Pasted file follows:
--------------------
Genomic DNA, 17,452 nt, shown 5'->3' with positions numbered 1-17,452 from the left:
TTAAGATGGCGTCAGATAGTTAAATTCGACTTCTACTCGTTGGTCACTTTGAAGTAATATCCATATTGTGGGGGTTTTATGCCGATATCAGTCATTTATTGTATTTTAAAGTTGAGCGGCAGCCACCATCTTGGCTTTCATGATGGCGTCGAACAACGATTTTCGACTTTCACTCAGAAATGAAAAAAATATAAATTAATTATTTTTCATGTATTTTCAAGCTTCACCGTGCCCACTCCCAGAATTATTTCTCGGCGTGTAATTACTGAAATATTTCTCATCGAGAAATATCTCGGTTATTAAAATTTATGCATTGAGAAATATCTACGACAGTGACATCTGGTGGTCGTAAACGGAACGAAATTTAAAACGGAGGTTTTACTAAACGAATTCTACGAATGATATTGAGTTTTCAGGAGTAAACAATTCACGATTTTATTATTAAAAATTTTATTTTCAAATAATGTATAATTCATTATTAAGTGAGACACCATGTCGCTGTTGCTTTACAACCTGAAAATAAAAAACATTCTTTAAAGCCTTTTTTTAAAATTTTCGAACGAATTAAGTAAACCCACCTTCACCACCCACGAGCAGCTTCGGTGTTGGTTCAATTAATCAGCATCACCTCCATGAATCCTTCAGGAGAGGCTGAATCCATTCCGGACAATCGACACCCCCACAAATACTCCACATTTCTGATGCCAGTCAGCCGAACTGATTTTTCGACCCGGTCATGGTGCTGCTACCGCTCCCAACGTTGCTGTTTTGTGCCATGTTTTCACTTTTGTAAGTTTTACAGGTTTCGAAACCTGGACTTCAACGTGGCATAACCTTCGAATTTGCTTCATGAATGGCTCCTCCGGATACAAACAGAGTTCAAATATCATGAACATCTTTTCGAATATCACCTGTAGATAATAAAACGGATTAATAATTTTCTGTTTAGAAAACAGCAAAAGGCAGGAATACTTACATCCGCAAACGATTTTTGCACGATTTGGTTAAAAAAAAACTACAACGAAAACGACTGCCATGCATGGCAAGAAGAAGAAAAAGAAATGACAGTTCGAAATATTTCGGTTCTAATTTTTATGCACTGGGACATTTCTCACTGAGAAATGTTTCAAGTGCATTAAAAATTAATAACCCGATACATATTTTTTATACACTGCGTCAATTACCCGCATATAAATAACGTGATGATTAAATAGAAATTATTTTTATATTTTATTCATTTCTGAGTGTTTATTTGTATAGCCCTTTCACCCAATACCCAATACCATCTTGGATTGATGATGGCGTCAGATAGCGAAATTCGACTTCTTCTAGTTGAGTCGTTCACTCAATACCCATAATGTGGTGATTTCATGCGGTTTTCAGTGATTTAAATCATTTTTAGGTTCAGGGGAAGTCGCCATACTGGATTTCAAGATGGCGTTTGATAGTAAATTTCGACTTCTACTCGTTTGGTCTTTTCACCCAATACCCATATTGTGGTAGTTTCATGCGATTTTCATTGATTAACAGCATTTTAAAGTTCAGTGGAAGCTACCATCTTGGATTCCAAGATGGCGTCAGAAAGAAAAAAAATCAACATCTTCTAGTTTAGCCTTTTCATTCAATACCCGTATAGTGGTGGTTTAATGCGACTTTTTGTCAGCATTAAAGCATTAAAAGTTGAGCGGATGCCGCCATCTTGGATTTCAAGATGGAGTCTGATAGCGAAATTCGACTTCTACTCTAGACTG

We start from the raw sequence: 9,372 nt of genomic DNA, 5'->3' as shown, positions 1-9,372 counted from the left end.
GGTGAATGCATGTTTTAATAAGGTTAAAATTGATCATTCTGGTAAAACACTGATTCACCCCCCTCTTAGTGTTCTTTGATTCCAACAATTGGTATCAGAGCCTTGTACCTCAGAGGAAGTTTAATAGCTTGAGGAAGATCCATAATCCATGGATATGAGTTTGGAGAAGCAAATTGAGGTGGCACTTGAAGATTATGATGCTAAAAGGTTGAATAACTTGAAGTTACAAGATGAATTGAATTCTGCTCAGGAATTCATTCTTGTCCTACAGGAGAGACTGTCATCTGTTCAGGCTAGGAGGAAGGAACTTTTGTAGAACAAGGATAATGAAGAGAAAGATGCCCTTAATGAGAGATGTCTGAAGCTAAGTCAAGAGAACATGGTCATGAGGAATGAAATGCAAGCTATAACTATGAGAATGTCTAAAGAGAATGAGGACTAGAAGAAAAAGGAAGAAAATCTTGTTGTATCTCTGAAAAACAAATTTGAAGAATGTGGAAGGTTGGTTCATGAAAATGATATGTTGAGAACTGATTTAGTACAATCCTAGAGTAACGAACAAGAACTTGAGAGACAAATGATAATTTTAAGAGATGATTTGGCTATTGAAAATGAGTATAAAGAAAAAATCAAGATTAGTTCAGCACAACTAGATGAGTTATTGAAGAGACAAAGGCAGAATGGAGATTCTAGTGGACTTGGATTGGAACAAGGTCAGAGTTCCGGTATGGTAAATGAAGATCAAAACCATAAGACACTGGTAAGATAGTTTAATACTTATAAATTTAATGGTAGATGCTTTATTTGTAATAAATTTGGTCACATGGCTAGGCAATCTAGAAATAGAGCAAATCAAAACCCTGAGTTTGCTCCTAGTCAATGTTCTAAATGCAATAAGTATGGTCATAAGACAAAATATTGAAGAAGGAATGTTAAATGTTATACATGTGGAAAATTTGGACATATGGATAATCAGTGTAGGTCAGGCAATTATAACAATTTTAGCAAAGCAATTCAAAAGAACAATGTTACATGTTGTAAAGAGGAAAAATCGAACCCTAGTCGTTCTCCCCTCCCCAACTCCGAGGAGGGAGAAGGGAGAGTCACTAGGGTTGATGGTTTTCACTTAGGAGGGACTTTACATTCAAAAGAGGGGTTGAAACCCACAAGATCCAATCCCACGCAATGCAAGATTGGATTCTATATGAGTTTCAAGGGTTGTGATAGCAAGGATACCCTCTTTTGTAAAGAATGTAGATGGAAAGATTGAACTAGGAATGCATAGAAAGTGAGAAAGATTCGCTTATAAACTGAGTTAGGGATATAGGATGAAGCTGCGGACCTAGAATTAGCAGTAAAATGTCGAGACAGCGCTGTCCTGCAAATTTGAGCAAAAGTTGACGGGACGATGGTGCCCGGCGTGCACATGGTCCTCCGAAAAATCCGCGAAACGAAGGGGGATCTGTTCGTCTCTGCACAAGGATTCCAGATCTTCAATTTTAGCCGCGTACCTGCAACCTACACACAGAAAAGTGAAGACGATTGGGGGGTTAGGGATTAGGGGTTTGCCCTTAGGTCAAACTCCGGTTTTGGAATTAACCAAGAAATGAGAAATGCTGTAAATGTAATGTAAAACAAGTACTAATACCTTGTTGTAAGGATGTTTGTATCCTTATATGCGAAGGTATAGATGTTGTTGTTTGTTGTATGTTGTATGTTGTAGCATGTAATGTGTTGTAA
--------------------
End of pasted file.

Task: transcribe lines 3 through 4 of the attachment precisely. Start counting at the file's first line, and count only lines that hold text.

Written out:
We start from the raw sequence: 9,372 nt of genomic DNA, 5'->3' as shown, positions 1-9,372 counted from the left end.
GGTGAATGCATGTTTTAATAAGGTTAAAATTGATCATTCTGGTAAAACACTGATTCACCCCCCTCTTAGTGTTCTTTGATTCCAACAATTGGTATCAGAGCCTTGTACCTCAGAGGAAGTTTAATAGCTTGAGGAAGATCCATAATCCATGGATATGAGTTTGGAGAAGCAAATTGAGGTGGCACTTGAAGATTATGATGCTAAAAGGTTGAATAACTTGAAGTTACAAGATGAATTGAATTCTGCTCAGGAATTCATTCTTGTCCTACAGGAGAGACTGTCATCTGTTCAGGCTAGGAGGAAGGAACTTTTGTAGAACAAGGATAATGAAGAGAAAGATGCCCTTAATGAGAGATGTCTGAAGCTAAGTCAAGAGAACATGGTCATGAGGAATGAAATGCAAGCTATAACTATGAGAATGTCTAAAGAGAATGAGGACTAGAAGAAAAAGGAAGAAAATCTTGTTGTATCTCTGAAAAACAAATTTGAAGAATGTGGAAGGTTGGTTCATGAAAATGATATGTTGAGAACTGATTTAGTACAATCCTAGAGTAACGAACAAGAACTTGAGAGACAAATGATAATTTTAAGAGATGATTTGGCTATTGAAAATGAGTATAAAGAAAAAATCAAGATTAGTTCAGCACAACTAGATGAGTTATTGAAGAGACAAAGGCAGAATGGAGATTCTAGTGGACTTGGATTGGAACAAGGTCAGAGTTCCGGTATGGTAAATGAAGATCAAAACCATAAGACACTGGTAAGATAGTTTAATACTTATAAATTTAATGGTAGATGCTTTATTTGTAATAAATTTGGTCACATGGCTAGGCAATCTAGAAATAGAGCAAATCAAAACCCTGAGTTTGCTCCTAGTCAATGTTCTAAATGCAATAAGTATGGTCATAAGACAAAATATTGAAGAAGGAATGTTAAATGTTATACATGTGGAAAATTTGGACATATGGATAATCAGTGTAGGTCAGGCAATTATAACAATTTTAGCAAAGCAATTCAAAAGAACAATGTTACATGTTGTAAAGAGGAAAAATCGAACCCTAGTCGTTCTCCCCTCCCCAACTCCGAGGAGGGAGAAGGGAGAGTCACTAGGGTTGATGGTTTTCACTTAGGAGGGACTTTACATTCAAAAGAGGGGTTGAAACCCACAAGATCCAATCCCACGCAATGCAAGATTGGATTCTATATGAGTTTCAAGGGTTGTGATAGCAAGGATACCCTCTTTTGTAAAGAATGTAGATGGAAAGATTGAACTAGGAATGCATAGAAAGTGAGAAAGATTCGCTTATAAACTGAGTTAGGGATATAGGATGAAGCTGCGGACCTAGAATTAGCAGTAAAATGTCGAGACAGCGCTGTCCTGCAAATTTGAGCAAAAGTTGACGGGACGATGGTGCCCGGCGTGCACATGGTCCTCCGAAAAATCCGCGAAACGAAGGGGGATCTGTTCGTCTCTGCACAAGGATTCCAGATCTTCAATTTTAGCCGCGTACCTGCAACCTACACACAGAAAAGTGAAGACGATTGGGGGGTTAGGGATTAGGGGTTTGCCCTTAGGTCAAACTCCGGTTTTGGAATTAACCAAGAAATGAGAAATGCTGTAAATGTAATGTAAAACAAGTACTAATACCTTGTTGTAAGGATGTTTGTATCCTTATATGCGAAGGTATAGATGTTGTTGTTTGTTGTATGTTGTATGTTGTAGCATGTAATGTGTTGTAA